"With the majority of people staying in their homes during this time and limiting their trips to the shops, a Face Halo allows them to reuse the same makeup remover pad for months on end which means you can replace around 500 face wipes," she said.

"There is no need to stock up on face wipes and cleansers in case you run out."


Designer Holly Ryan has launched a recycling initiative as her sustainable jewellery business adapts to the coronavirus pandemic.

"Unlike clothing, the raw materials in jewellery never lose their value. So to ensure that our products hold maximum value, we prioritise circularity through both design and practice," Ryan said.

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Back in stock, the Pearl Spiral Ring 🦪

A post shared by Holly Ryan (@hollyryanjewellery) on

"If something has lost its lustre, we offer an in-house repair service and also invite you to return the pieces you no longer wear."

The declining economy continues to affect non-essential businesses like Ryan's, as consumer spending is at a halt.


As the COVID-19 crisis continued to develop, food and nourishment became a key concern. For this reason sales of meal replacement product NUUT Nutrition, by original WelleCo founder Adil Bux, has sky rocketed.

"Nuut has sold over 100,000 meals since the crisis started and we are projecting to surpass these figures on a monthly basis," Bux said.



LAUNCHING a business during the coronavirus crisis is a brave move but one entrepreneur's Reever Botha and Vlad Kosovac are hoping will work. With so many Australians staying home, the duo believe their at home 20-day gut detox, Pura-U Happy Gut, will take off. "Having launched the e-comm website recently, we were of course sceptical about the brand breaking through as we are newcomers in the health industry," Both and Kosovac said.

Pura-U’s Vlad Kosovac and Reever Botha.
Pura-U’s Vlad Kosovac and Reever Botha.

"Given many people are at home during this time, it is the perfect opportunity to focus on optimising our health and looking after ourselves. Although this is a tough and stressful period for all, we are glad we can provide an all-natural way to support the immune system and detoxify the body at a time where people may need it the most."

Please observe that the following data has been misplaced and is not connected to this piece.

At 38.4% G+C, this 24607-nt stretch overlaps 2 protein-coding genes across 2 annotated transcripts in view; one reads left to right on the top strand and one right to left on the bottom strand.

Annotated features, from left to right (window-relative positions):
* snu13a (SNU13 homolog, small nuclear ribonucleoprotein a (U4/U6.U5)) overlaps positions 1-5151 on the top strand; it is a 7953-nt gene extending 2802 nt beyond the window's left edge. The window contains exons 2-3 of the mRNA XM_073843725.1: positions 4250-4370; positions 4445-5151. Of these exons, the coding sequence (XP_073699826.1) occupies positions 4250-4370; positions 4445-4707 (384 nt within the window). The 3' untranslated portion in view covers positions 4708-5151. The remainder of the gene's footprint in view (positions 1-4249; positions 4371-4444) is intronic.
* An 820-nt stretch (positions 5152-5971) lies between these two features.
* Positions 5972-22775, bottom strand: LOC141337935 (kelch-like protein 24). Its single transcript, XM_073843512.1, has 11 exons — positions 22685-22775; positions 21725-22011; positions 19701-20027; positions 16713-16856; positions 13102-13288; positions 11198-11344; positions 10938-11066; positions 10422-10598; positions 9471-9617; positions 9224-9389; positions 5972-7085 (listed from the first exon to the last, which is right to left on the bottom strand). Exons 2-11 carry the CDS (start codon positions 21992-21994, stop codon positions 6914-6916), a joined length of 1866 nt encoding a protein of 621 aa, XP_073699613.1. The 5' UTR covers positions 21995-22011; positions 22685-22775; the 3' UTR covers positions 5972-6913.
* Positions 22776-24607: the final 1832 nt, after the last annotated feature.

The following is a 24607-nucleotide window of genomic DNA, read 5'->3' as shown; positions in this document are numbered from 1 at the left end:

Many local companies launch in Australia with the hopes to take it overseas, but the Moularadellis family, founders of Mo Sisters Wines, launched first in the US and are now bringing the brand home.

It comes as a bonus that alcohol sales are up astronomically at this time with Mo Sisters confident Aussies will back local businesses.

"People seem to be catching up via Zoom or Houseparty and 'drinks at a distance' has become our new reality,"Lauren Moularadellis said. "We've just launched our Australian online store in response to the increase in demand for wine deliveries to homes."

Lauren Moularadellis, co-founder of Mo Sisters Wines.
Lauren Moularadellis, co-founder of Mo Sisters Wines.




With beauty salons closed across the country, Dylan Mullan's Happy Skin Co DIY laser hair removal has seen a spike in sales. "As people are spending more time at home, we've actually seen an increased demand for our products as people try to maintain as much normality as possible," Mullan said. "There has been a big increase in demand for at home beauty options, especially now with the closure of beauty clinics and people at home more."

Happy Skin Co’s Dylan Mullin.
Happy Skin Co’s Dylan Mullin.




Strict social distancing measures mean fitness enthusiasts are having to find new and creative ways to stay in shape. With at-home workouts on the rise, Australian fitness company Adapt says it has the perfect solution for safe and convenient exercise - a 1.4 metre cable trainer that provides a total body workout.

"ADAPT has endeavoured to provide the most quality, convenient, inviting and affordable home fitness solution available to customers all over the world and the early feedback has been super positive and very rewarding," founder Myles Kelly said. "The ADAPT X1 Cable Trainer makes fitness and resistance training at home more achievable, convenient and enjoyable than ever before. Maintaining and still improving upon one's health and exercise goals in this current climate is hyper critical for so many reasons (healthy immune, keeping strong and toned, positive mental health state and more)."

Adapt’s Myles Kelly.
Adapt’s Myles Kelly.

The fitness equipment offers a variety of exercises focused on strength training and muscle toning. Users can also access demonstrative exercise videos online.

"Just because gyms are closed and people are now working from home it does not mean an exercise training regime should be compromised," Kelly said. "We've made our product readily available online, and we are doing our best to keep up with online responses and ensure we freight the product to our customer as quickly as possible."



Originally published as Crazy ways Aussie businesses are surviving COVID-19